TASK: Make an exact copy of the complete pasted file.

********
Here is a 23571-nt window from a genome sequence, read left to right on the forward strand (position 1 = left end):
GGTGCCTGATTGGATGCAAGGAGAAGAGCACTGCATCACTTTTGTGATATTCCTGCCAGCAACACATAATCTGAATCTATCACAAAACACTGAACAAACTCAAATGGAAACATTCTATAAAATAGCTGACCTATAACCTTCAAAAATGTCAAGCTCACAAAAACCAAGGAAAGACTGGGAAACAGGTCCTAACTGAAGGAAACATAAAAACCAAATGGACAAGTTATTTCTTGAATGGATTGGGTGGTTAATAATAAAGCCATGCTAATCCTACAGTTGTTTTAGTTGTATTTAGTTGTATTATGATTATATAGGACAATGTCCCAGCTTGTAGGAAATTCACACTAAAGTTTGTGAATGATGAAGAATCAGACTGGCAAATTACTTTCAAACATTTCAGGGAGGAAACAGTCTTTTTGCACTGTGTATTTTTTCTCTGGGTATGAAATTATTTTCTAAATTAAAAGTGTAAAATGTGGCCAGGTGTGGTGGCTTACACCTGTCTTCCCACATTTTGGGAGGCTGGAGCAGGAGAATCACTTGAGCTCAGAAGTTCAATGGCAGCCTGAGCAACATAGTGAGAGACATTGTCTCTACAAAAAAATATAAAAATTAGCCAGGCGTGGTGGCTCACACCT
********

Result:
Here is a 23571-nt window from a genome sequence, read left to right on the forward strand (position 1 = left end):
GGTGCCTGATTGGATGCAAGGAGAAGAGCACTGCATCACTTTTGTGATATTCCTGCCAGCAACACATAATCTGAATCTATCACAAAACACTGAACAAACTCAAATGGAAACATTCTATAAAATAGCTGACCTATAACCTTCAAAAATGTCAAGCTCACAAAAACCAAGGAAAGACTGGGAAACAGGTCCTAACTGAAGGAAACATAAAAACCAAATGGACAAGTTATTTCTTGAATGGATTGGGTGGTTAATAATAAAGCCATGCTAATCCTACAGTTGTTTTAGTTGTATTTAGTTGTATTATGATTATATAGGACAATGTCCCAGCTTGTAGGAAATTCACACTAAAGTTTGTGAATGATGAAGAATCAGACTGGCAAATTACTTTCAAACATTTCAGGGAGGAAACAGTCTTTTTGCACTGTGTATTTTTTCTCTGGGTATGAAATTATTTTCTAAATTAAAAGTGTAAAATGTGGCCAGGTGTGGTGGCTTACACCTGTCTTCCCACATTTTGGGAGGCTGGAGCAGGAGAATCACTTGAGCTCAGAAGTTCAATGGCAGCCTGAGCAACATAGTGAGAGACATTGTCTCTACAAAAAAATATAAAAATTAGCCAGGCGTGGTGGCTCACACCT